Raising babies with respect begins with perceiving them as competent, aware individuals rather than cute blobs that are mindless or “half-baked” (no joke — a psychologist used that descriptor in her Psychology Today column). Perceiving babies as whole people is by far the most rewarding, successful parenting path and is finally now research-proven. Yes, it can be less convenient at times, because it requires us to be considerate of our baby’s human point of view. We can’t connect with our baby as a person while also using tricks, distractions, and other quick-fixes to control her moods, crying, and sleep. So we’re limited to relationship building practices like honesty and real listening.
Parents and caregivers have asked me in emails over the years how to help babies accept the care of a spouse, grandparent or other relative, or professional caregiver. Here are my responses to some of the questions I’ve received on this topic.
Why might a baby cry in the arms of someone other than the primary caregiver?
For me, the question would be: Why wouldn’t a baby cry in the arms of someone other than the primary caregiver? Consider this: Babies are as present and aware as you or me. Even more so, in fact,according to the recent scientific findings of psychologists Alison Gopnik, Paul Bloom, and several others on the forefront of infant brain research. Imagine you are extremely open, absorbent, and the many wonders of life “on the outside” are brand new to you. The stimulation and novelty inherent in even the most peaceful setting can be overwhelming, especially when you are tired, hungry, or otherwise uncomfortable, as babies often are. You feel anchored in the comfort of the familiar – consistent, responsive caregivers and a daily routine you can depend on. Wouldn’t you feel at least a little uneasy in the arms of someone you don’t know that well?
How can parents help babies get used to others?
As slowly and gradually as possible with a lot of verbal preparation and respectful communication. Get into the habit of talking to your baby. Babies are ready to learn language from birth. Will they understand every word? Probably not, but infants comprehend far more than they are given credit for because, again, they are tuned in at full volume, especially when their primary caregivers are speaking. Slowly, simply inform your baby, “Today you will meet Ann, a new caregiver. This first time she comes over, she will spend some time watching how I change your diaper. She will sit with me while I watch you play.” Or, “Soon grandpa will come to our house. He will want to hold you. We will wait for you to let us know you are ready. I’ll stay close by if you need me.”
Understandably, many will find the idea of talking to babies in this manner preposterous. I’m sure I’d have felt that way had I not been inspired to try it (by infant specialist Magda Gerber). Now, like the thousands of others who have taken this leap of faith, I can say with certainty that honest verbal communication with babies works. (The naysayers have one thing in common: contempt prior to investigation. They haven’t given it a try.)
What if baby cries in the arms of another primary caregiver (i.e., baby always cries for Dad but not Mom)? What can partners do in this situation?
As with all crying, I would perceive it as communication and remain as calm and as open as possible so that you can hear what your baby is saying rather than rushing to judge or fix it. Consider first that the baby might have a need that only the one parent can fill (like breastfeeding). But let’s say Mom needs a trip to the bathroom or a drink of water. Dad might then acknowledge, “Sounds like you’re saying you want milk. Mom will be back in a minute to give you some. I know. I hear you. It’s really hard to wait. We’ll wait together.”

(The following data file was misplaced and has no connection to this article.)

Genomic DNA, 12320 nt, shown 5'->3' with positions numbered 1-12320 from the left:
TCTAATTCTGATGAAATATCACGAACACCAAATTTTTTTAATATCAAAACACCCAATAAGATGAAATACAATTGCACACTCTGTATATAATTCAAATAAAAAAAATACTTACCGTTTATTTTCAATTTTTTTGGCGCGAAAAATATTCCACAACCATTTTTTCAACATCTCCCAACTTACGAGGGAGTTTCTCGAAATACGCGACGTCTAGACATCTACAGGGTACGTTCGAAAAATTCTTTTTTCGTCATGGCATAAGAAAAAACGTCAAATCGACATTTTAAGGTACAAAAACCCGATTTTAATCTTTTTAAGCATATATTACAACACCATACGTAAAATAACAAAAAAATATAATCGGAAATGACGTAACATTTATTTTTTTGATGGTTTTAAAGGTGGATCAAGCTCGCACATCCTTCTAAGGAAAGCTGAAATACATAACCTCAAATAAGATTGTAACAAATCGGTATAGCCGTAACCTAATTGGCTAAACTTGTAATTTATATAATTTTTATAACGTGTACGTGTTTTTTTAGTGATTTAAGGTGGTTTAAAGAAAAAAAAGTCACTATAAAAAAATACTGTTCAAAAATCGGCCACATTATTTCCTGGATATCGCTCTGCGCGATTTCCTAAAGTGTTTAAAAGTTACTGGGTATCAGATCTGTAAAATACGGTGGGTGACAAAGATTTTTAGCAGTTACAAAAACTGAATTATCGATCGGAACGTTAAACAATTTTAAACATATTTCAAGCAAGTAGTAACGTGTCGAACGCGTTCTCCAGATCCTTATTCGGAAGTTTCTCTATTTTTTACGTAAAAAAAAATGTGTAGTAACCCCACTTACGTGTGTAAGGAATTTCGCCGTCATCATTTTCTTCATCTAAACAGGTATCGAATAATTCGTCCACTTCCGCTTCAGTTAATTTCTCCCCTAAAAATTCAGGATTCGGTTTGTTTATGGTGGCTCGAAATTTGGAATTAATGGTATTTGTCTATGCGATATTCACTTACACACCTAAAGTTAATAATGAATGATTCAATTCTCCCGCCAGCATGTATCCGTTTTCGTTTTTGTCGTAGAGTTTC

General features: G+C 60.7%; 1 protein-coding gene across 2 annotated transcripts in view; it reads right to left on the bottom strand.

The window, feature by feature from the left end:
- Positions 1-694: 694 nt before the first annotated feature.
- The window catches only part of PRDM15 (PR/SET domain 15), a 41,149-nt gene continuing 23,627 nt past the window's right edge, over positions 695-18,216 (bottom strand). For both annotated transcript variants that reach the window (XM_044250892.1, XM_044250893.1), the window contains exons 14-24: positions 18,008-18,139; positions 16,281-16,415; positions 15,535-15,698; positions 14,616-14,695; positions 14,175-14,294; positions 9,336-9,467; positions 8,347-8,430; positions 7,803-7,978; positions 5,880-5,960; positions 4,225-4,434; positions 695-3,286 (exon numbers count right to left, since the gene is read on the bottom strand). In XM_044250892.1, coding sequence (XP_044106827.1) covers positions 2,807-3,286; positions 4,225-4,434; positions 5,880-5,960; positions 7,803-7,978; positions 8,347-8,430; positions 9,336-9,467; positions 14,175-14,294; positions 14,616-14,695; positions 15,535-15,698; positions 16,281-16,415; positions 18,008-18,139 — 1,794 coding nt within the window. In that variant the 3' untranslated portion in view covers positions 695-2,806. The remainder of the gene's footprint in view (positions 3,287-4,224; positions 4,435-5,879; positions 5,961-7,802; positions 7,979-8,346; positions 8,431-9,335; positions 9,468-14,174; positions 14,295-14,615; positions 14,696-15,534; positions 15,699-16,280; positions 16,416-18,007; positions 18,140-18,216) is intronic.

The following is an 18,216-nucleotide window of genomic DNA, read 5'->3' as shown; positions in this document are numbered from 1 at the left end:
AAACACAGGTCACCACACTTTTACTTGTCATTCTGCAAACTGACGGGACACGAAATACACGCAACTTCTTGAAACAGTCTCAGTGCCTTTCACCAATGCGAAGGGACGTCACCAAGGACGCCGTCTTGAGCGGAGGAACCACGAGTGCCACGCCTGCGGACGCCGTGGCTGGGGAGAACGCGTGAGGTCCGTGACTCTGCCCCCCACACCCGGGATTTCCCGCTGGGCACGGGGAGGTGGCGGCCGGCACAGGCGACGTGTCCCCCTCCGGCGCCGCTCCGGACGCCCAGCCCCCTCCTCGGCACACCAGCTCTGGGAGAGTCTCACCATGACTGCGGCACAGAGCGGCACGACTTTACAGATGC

If a biological need for Mom has been ruled out, calmly acknowledge, “Mommy was holding you and now I am. You sound very upset.” Allow your baby to express herself while you consider why she cries. “Hmmm…do you need to burp? Or maybe your mouth is hurting? Here are a couple of teethers that might help. Would you like to choose one?” Remind yourself that remaining calm is crucial because, again, babies are ultra-aware. They are unnerved by our anxiety, and it can make them cry even more. Also, know that the message you are giving your baby in these typical and safe, albeit less than ideal, situations is extremely positive: It’s okay to express yourself with Dad. He wants to hear your feelings. He doesn’t panic. He doesn’t even take it personally when he’s not your top choice. Believe it or not, this is bonding. So I recommend seizing, even welcoming these opportunities.
What would you advise parents or caregivers in this situation to absolutely NOT do? I advise parents and caregivers to work at not fearing crying, which means not trying to stifle the child’s feelings by jiggling, bouncing, shushing, overfeeding, etc. Crying is one of the few ways babies can communicate their thoughts and emotions. We must always respond, but only rarely does it signal a dire emergency. Calmly accepting and acknowledging our baby’s occasional displeasure (like when she seems to want Mom while Dad or another caregiver is caring for her) will foster an honest, trusting adult-child relationship and nurture emotional health.
For more about respectful care…
Entering Into a Conversation With Your Baby, and RIE From the Start – 2 Simple Things You Can Do to Support Baby by Lisa Sunbury, Regarding Baby
My book, Elevating Child Care: A Guide to Respectful Parenting
(Photo by thejbird on Flickr)